Business

Pitch your Irish start-up idea on Twitter and win €10,000

Niall Harbison and Lauren Fisher
Niall Harbison and Lauren Fisher
1.8Kviews
Niall Harbison and Lauren Fisher
Niall Harbison and Lauren Fisher

Usually start-up pitches are weeks if not months in the making, but not this one. Entrepreneur turned investor Niall Harbison is inviting start-ups to pitch their ideas in 140 characters or less for the chance to secure vital initial funding.

Niall is co-founder of Simply Zesty, an Irish social media agency that was recently acquired by Belfast-based UTV Media. Now he hopes to “give a little back” by investing €10,000 each in two businesses based in Ireland through a start-up competition that embraces social media.

In 2009, Niall and co-founder Lauren Fisher bootstrapped Simply Zesty with less than €10,000 of their own finance into a company that now employs 22 people and has clients across Europe. He hopes that perhaps other start-ups will experience similar success with a little backing.

Start-ups have two options to enter the competition; via Twitter or by commenting on this blog post. It closes on Monday, June 18 and both winners will be announced the following day.

We put some of our own questions to Niall earlier tonight and here’s what he had to say.

Q. Why have you created the start-up competition and what do you hope to achieve?

“I really want to make a difference in Ireland. There’s so much needless negative buzz in this country and I know there are amazing people out there with amazing ideas who are screaming out for help through funding. I just hope that the competition can get more people working.”

Q. How important are start-ups to the Irish economy?

“Some people obsess over multinational investment in Ireland from the likes of Facebook and Google, but the Irish economy will be saved by getting those living in Ireland back to work in Irish jobs”

Q. The competition is quite informal as participants can enter by a simple tweet or website comment. Why have you chosen to remove most of the normal formalities found in traditional business?

“I wanted it to be more Y Combinator than bank application. You don’t need a suit to be good at business in Ireland. We need to lose that myth. Also, Twitter is a great way of getting the absolute best out of people. You can’t waffle. You can fit links in tweets to videos or presentations but it’s best to keep these short. Passion is the key and hopefully I can see this through social media. People make businesses not nice slides.”

11 Comments

  1. I think this is a really, really fantastic idea. I’m surprised someone in the Silicon Valley didn’t come up with this sooner, honestly! Though perhaps they’re so mired in the “right way” of acquiring funding that this would just be too informal for them. I can’t wait to head over to their blog post and read all of the pitches! It’ll be interesting to see where this goes.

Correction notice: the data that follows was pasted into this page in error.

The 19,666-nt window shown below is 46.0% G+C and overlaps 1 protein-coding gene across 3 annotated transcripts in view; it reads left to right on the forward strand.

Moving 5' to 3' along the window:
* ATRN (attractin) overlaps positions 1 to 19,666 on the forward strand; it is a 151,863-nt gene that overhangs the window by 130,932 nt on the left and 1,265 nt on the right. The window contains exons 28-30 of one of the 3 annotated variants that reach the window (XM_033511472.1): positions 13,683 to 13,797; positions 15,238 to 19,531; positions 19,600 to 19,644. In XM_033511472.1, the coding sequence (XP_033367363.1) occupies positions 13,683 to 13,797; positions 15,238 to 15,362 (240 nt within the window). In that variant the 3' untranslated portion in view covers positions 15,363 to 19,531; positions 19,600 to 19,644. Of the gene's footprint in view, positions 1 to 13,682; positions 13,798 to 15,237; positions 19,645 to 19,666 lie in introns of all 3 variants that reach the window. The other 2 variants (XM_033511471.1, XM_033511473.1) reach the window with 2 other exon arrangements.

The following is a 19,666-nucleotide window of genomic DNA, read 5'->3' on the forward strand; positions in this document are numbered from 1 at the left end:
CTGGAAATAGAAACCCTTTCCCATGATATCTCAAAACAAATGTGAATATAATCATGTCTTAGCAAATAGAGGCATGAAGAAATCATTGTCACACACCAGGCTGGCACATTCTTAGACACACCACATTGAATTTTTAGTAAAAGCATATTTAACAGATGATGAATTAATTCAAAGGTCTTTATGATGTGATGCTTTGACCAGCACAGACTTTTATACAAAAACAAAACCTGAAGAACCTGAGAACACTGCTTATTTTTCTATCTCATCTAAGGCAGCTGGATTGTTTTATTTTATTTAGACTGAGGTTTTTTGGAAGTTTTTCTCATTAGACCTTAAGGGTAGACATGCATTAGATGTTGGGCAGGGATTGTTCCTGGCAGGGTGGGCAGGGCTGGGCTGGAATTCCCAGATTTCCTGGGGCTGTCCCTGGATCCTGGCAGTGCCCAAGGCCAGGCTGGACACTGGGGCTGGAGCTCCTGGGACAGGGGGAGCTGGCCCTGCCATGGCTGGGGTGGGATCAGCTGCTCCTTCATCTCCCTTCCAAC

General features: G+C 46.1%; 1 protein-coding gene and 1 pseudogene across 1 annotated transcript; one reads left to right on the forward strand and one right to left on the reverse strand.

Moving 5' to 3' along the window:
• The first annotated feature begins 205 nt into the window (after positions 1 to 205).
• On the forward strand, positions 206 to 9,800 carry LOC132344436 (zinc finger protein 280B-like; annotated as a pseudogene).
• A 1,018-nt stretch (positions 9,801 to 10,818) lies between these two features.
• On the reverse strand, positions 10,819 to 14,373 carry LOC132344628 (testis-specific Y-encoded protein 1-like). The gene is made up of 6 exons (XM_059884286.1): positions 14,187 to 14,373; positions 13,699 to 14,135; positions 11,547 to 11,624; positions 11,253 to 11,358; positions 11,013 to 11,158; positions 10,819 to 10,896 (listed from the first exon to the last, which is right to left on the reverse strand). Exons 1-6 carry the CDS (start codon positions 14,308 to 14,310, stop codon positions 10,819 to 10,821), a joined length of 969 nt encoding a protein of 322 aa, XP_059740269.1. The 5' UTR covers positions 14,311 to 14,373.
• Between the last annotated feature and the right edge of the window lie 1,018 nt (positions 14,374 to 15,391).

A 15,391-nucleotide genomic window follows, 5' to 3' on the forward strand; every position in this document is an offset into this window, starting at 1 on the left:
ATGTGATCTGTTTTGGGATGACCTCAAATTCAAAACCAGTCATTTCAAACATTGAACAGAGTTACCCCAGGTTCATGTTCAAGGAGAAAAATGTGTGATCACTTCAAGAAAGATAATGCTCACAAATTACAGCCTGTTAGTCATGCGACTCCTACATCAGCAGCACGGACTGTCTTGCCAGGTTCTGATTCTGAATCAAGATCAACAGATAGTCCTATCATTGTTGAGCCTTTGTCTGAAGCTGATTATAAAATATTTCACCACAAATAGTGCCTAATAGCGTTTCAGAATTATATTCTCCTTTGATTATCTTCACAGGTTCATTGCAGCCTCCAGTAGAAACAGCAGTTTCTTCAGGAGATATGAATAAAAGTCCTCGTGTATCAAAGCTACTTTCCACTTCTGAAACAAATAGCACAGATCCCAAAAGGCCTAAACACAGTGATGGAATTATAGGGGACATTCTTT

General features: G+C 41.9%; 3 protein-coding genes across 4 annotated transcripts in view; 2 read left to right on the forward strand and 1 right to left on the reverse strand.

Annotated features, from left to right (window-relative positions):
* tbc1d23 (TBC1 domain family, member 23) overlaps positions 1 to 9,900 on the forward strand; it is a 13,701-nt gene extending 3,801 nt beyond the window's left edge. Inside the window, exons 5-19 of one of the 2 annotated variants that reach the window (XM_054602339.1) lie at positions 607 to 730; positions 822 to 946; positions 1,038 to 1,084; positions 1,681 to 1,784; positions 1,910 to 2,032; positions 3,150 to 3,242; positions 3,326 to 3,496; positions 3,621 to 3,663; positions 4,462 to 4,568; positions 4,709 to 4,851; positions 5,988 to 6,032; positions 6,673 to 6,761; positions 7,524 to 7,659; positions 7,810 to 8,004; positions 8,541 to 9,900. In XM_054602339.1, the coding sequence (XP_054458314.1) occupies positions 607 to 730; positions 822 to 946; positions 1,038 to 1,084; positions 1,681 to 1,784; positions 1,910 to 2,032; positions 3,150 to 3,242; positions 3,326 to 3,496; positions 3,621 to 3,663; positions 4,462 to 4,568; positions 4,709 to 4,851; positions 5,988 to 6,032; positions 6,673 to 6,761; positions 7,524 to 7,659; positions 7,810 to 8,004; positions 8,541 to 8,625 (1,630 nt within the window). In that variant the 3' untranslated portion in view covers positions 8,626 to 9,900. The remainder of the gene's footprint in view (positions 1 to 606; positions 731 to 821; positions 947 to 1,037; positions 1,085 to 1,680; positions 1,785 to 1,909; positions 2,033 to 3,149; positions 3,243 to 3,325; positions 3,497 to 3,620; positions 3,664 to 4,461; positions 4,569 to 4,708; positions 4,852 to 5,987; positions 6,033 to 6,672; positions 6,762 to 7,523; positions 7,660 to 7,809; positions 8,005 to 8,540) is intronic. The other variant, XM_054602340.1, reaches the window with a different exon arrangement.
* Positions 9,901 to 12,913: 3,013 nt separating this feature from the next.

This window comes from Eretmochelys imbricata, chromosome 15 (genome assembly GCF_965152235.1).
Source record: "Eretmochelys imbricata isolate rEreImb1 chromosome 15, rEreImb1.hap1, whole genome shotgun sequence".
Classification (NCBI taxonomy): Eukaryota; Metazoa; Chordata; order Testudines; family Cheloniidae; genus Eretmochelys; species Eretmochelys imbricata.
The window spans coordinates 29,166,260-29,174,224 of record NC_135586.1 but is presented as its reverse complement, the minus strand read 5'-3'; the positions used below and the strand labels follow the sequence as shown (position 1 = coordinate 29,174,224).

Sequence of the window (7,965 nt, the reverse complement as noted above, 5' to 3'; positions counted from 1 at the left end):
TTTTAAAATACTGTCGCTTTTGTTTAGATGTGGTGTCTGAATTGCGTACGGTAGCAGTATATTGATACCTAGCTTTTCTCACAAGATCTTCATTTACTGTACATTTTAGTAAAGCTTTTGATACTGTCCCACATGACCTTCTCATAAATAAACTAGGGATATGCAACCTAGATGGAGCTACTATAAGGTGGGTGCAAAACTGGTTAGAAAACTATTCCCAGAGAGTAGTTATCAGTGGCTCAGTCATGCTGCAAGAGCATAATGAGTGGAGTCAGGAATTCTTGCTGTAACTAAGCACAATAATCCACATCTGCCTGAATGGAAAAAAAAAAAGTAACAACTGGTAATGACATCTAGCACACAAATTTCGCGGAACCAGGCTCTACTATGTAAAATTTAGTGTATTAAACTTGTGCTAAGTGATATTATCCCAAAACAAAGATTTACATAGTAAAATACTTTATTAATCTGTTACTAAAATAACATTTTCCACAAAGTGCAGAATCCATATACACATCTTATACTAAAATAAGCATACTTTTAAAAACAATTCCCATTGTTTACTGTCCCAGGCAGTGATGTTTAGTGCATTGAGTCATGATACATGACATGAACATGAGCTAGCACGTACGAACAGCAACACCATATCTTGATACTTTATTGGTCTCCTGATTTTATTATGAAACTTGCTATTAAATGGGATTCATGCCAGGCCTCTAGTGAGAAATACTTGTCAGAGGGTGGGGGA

2. I think this is a really, really fantastic idea. I’m surprised someone in the Silicon Valley didn’t come up with this sooner, honestly! Though perhaps they’re so mired in the “right way” of acquiring funding that this would just be too informal for them. I can’t wait to head over to their blog post and read all of the pitches! It’ll be interesting to see where this goes.

  3. Love what you are doing, please check out #irishbizparty on Wednesday from 10 till 12 I started it last wednesday as I was sick of the negativity too so  please pop by and say Hi, you can promote this too if you like? it is a great positive way to get irish businesses helping each other a bit like what you are doing. I am a Mum of two and separated so finance has been a real challenge (can think of other words for it) but I have brought the concept to market, now I just need a bit of help!! Thanks and might see you on Wednesday on twitter xx
     

  4. Love what you are doing, please check out #irishbizparty on Wednesday from 10 till 12 I started it last wednesday as I was sick of the negativity too so  please pop by and say Hi, you can promote this too if you like? it is a great positive way to get irish businesses helping each other a bit like what you are doing. I am a Mum of two and separated so finance has been a real challenge (can think of other words for it) but I have brought the concept to market, now I just need a bit of help!! Thanks and might see you on Wednesday on twitter xx
     

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Darren McCarra
Darren McCarra is co-editor of The Sociable. He has a keen interest in photography, all things mobile, and writing about technology and social media. You can follow him on Twitter, Facebook and Google+.